The introduction of a new maritime safety system is boosting awareness of risk management in the commercial fishing sector, Maritime New Zealand Director Keith Manch believes.
The release of the 2014 Health and Safety Attitudes and Behaviours in the New Zealand Workforce surveys – involving agriculture, construction, forestry, manufacturing and commercial fishing – shows that businesses care about the welfare of workers, but this doesn’t always translate into safe work practices.
The new Maritime Operator Safety System (MOSS), introduced in July last year, puts an emphasis on commercial maritime operators, including fishermen, identifying risks specific to their operations and putting in place measures to manage them.
MOSS also requires operators to have plans in place for reporting and recording incidents and ensuring staff receive health and safety training.
Commercial operators will transition into MOSS as their previous safe ship management certificates expire over the next four years. To date, around 158 commercial fishing operators are in MOSS, or are completing the application process. In total there are around 1000 commercial operators holding fishing permits.
To date 202 operations are in MOSS, covering more than 400 vessels, from a total of approximately 1700 operators. Where operators have yet to enter MOSS, Maritime NZ conducts audits to ensure the safety of operations.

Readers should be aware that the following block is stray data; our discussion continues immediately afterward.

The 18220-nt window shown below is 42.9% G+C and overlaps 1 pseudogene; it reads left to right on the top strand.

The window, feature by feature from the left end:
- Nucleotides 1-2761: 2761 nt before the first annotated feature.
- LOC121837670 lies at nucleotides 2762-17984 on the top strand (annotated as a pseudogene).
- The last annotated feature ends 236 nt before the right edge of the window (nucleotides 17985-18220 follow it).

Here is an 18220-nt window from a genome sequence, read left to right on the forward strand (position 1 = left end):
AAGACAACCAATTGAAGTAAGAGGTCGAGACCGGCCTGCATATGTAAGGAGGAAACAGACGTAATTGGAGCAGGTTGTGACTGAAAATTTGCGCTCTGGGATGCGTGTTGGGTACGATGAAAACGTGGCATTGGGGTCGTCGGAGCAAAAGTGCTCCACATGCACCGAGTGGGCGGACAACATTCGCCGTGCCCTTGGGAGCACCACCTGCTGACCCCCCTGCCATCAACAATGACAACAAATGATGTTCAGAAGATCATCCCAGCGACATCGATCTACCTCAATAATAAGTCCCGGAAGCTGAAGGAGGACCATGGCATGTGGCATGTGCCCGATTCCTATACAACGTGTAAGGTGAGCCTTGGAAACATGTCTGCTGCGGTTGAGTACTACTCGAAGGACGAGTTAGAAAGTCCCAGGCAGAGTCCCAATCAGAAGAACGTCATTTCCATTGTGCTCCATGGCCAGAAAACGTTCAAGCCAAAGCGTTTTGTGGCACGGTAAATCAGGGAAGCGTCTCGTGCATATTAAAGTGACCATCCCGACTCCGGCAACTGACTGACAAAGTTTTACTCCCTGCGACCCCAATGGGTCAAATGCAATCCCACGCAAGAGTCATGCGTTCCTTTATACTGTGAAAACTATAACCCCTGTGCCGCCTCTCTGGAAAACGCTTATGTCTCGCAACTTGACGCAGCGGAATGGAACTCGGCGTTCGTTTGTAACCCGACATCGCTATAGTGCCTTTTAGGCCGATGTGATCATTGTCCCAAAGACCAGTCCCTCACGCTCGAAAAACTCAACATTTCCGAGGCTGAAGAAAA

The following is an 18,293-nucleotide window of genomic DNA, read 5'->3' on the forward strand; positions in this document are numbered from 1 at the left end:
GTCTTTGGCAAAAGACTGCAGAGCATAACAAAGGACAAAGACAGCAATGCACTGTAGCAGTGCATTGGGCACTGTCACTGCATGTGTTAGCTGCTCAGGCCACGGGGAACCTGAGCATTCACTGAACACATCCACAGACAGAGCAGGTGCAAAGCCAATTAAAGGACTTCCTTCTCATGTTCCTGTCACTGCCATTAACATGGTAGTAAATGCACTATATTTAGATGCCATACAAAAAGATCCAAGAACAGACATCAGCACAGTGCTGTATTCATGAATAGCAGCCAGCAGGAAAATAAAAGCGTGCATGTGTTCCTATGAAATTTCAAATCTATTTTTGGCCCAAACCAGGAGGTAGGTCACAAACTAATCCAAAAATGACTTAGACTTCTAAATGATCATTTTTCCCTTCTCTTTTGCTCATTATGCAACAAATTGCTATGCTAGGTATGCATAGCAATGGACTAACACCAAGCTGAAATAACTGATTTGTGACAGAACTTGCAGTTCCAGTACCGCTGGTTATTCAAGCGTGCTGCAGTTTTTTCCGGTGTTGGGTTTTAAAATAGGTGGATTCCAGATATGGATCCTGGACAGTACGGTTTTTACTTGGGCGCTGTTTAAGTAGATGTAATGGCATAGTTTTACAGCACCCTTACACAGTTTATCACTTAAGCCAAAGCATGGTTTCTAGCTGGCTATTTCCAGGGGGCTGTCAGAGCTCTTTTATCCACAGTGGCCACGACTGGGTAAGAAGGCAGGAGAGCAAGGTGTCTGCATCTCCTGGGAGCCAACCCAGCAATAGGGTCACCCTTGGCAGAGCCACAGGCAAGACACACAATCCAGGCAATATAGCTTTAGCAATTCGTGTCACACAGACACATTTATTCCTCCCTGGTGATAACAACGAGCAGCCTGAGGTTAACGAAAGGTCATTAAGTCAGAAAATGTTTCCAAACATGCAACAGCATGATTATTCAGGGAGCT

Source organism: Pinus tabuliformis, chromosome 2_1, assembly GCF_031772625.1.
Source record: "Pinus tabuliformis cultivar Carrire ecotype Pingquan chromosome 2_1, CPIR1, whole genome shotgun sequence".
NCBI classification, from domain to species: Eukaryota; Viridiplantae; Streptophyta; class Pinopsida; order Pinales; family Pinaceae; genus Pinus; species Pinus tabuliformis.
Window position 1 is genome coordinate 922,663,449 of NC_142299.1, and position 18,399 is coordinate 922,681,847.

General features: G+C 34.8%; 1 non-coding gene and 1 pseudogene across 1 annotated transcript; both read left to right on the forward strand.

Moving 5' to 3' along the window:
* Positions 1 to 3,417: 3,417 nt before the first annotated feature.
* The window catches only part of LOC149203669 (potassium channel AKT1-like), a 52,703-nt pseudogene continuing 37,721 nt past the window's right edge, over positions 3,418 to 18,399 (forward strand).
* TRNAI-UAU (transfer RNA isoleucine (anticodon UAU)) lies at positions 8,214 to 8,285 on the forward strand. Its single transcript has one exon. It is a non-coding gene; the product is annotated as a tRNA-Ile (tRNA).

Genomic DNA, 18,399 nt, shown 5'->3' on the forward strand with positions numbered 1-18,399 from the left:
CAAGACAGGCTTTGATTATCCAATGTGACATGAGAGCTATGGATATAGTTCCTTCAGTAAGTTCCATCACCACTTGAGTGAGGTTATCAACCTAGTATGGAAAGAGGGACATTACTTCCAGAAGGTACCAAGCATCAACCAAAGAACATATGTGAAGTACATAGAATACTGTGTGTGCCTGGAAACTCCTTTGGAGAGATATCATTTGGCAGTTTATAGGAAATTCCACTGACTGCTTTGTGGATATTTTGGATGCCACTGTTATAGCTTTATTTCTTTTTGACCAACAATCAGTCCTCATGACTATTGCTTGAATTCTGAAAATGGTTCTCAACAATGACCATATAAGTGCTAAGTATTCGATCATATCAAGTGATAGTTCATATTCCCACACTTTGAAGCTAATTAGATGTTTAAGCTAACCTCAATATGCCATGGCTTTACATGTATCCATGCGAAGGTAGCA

Maritime NZ also introduced a new a seafarer certification framework, SeaCert, in July last year which will raise the level of competency for seafarers, including fishermen.
“The survey results highlight the importance of people working the fishing industry having a good appreciation of the risks in their workplaces and how to manage them,” Mr Manch said.
“Feedback from operators who have gone through the MOSS process indicates they are now more aware of the hazards of their operations, and have specific plans in place to manage these risks. MOSS has a focus on ensuring operations as a whole are safe, beyond simply looking at individual vessels.”
Survey results released today show that in the commercial fishing sector:
- about 65% of employers say their business practices are strongly influenced by the concern for the welfare of workers
- around 43% of employers and 51% of workers believe the industry is risker than others, but only around 4% of employers and 19% of workers felt there was a higher risk of a serious injury in their own workplace in the next 12 months
- around half of workers said a range of risky behaviours took place “from time to time”, such as working when overtired (61%), or sick/injured (56%)
- 92% of workers and 91% of employers are taking steps to prevent accidents from happening, including:
- a focus on using equipment and machinery safely
- talking about health and safety risks and how to manage them
- getting HSE training
- 76% of workers and 80% of employers think workers and their immediate bosses have the greatest responsibility for keeping people safe at work.
The 2014 Health and Safety Attitudes and Behaviours in the New Zealand Survey Workforce survey was a collaboration between Maritime New Zealand and WorkSafe New Zealand.
Maritime New Zealand is responsible for health and safety in the commercial fishing sector. WorkSafe is responsible for health and safety in the agriculture, construction, forestry and manufacturing sectors.
Notifications of fatalities and reported injuries in the commercial fishing sector:
- 2014/15 (to date): 29 reported injury incidents (including 2 fatalities)
- 2013/14: 49 (3 fatalities)
- 2012/13: 51 (4 fatalities
- 2011/12: 47 (12 fatalities – includes 8 who died following the Easyrider sinking).